FAIRFIELD — Jelly Belly Station could someday be born as a tourist destination and Suisun Valley gateway at the old Cadenasso Winery site near Interstate 80, Abernathy Road and Suisun Valley Parkway.
It could have a hotel with 120 to 140 rooms, a gas station with 12 pumps and a market selling Jelly Belly products and Suisun Valley produce, according to preliminary papers filed with Fairfield. It could have a California tourist center. It could have a tour bus transfer station, where visitors could get rides to Jelly Belly to the east and rural Suisun Valley to the northwest.
Or Jelly Belly Station might end up being something different.
“It changes,” said Herman Rowland, the chairman of the board of the Jelly Belly Candy Co. and owner of the land. “The way the economy is and the way it’s going with the state of California, it makes it very difficult to plan . . . but we have to start someplace.”
Rowland bought the former winery in 2004 and at the time talked of using the site to attract people to rural Suisun Valley, perhaps by having a large produce stand there selling valley produce. Suisun Valley is about 10,000 acres with vineyards, wineries, produce stands and farms, as well as a sprinkling of retail businesses and restaurants that are concentrated for the most part at Mankas Corner and Rockville Corner.
Solano County in 2010 adopted its Suisun Valley vision. The county’s Suisun Valley Strategic Plan describes the Rowland family property as being ideal to become one of eight possible agricultural tourist centers for the valley.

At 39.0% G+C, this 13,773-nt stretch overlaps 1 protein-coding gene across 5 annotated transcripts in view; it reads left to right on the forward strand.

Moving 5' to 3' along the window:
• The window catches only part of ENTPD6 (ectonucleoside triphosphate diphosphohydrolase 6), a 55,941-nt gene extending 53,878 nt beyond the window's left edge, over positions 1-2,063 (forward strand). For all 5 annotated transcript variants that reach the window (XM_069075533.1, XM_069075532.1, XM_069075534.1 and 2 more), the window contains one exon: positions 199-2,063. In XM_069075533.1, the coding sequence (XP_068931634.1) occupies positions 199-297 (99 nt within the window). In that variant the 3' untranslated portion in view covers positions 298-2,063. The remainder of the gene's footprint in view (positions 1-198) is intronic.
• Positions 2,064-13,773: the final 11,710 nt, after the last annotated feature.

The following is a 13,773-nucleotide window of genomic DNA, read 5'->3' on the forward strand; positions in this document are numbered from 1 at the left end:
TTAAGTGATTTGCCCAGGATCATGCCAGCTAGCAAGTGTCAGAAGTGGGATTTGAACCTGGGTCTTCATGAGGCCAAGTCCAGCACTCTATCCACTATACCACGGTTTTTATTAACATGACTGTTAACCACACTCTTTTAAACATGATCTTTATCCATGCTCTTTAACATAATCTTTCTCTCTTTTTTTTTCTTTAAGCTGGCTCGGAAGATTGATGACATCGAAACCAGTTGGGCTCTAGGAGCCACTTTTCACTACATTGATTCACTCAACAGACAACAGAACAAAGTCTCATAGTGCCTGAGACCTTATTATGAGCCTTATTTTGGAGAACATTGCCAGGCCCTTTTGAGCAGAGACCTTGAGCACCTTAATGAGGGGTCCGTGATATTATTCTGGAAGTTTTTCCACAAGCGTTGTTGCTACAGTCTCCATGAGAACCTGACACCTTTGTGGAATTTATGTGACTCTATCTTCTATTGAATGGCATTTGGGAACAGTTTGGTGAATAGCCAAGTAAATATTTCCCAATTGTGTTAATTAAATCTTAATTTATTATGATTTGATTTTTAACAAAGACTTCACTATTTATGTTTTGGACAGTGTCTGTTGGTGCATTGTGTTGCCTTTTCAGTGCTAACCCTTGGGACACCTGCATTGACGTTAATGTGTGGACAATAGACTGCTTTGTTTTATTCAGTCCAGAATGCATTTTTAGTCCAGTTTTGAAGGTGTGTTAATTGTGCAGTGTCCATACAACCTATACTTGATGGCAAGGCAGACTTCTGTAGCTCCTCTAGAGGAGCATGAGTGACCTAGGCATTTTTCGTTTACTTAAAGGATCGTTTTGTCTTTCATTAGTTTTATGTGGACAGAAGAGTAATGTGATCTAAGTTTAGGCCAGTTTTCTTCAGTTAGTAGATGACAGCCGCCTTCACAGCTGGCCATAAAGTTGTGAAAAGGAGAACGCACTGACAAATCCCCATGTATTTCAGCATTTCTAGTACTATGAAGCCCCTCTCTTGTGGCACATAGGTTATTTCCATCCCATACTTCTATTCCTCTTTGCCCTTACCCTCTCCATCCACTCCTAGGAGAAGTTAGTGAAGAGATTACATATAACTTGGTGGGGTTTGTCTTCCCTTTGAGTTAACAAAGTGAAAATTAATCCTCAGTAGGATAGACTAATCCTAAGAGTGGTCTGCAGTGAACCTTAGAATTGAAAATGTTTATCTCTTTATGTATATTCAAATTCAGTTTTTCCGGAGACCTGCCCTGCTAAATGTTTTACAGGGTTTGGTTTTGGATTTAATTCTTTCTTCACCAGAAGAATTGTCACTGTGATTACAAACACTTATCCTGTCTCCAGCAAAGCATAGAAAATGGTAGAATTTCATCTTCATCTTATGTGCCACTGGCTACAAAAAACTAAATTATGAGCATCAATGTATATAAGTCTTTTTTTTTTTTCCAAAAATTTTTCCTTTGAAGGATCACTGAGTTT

“This site should serve as the marquee gateway to the valley,” the plan said. “Although uses such as service stations and farm equipment sales will be allowed, they must be designed and placed carefully so they do not block views of the agricultural lands beyond. . . . A visitor’s center that serves the region would be an ideal use.”
Whatever is built should be carefully designed to maintain the rural character of Abernathy Road, it said.
Rowland said he hasn’t talked with all the Suisun Valley entrepreneurs to see what they might think of his proposals. Perhaps some people will be concerned that traffic on the rural valley roads might increase, he said.
“You try to do things that will enhance what happens in the valley,” Rowland said.
Preliminary plans for the Jelly Belly Station were filed with the Fairfield Community Development Department, even though the land is in the unincorporated, rural county. Solano County and the county Board of Supervisors control the land use for the site, not Fairfield and its City Council – at least for now.
“It’s part of the Suisun Valley plan,” Solano County Program Manager Mike Yankovich said. “However, we don’t have services – sewer and water. More than likely, anything large-scale would not be practical. . . . That’s why something large-scale is really urban and receives urban services.
“An opportunity is there, but it’s more on a small scale in the county, versus in the city.”
George Condon, a consultant for the Jelly Belly Station project, agreed that a hotel would be difficult to build if it had to depend on a septic system and wells, as most county rural developments do. The question is whether Fairfield could annex the property and under what circumstances.
A list of possible Fairfield annexation areas on file with the Local Agency Formation Commission does not include this particular site and the city has voter-approved growth boundaries. If the Jelly Belly Station site falls outside the growth boundaries – that appears to be the case, but the site is at the edge – Rowland might have to take his annexation proposal to a vote of the people if he wanted to pursue it.
The papers filed with the city are for a “conceptual review.” City Principal Planner Joe Lucchio said this gives the city a chance to comment on possible projects before proponents file a formal application.
Condon said the conceptual review should answer such questions as whether Fairfield could annex the land.
“I’m in no hurry,” Rowland said. “It’s something where you have to take the time, do it right, totally understand it and progress.”
Reach Barry Eberling at 427-6929 or email@example.com. Follow him on Twitter at www.twitter.com/beberlingdr.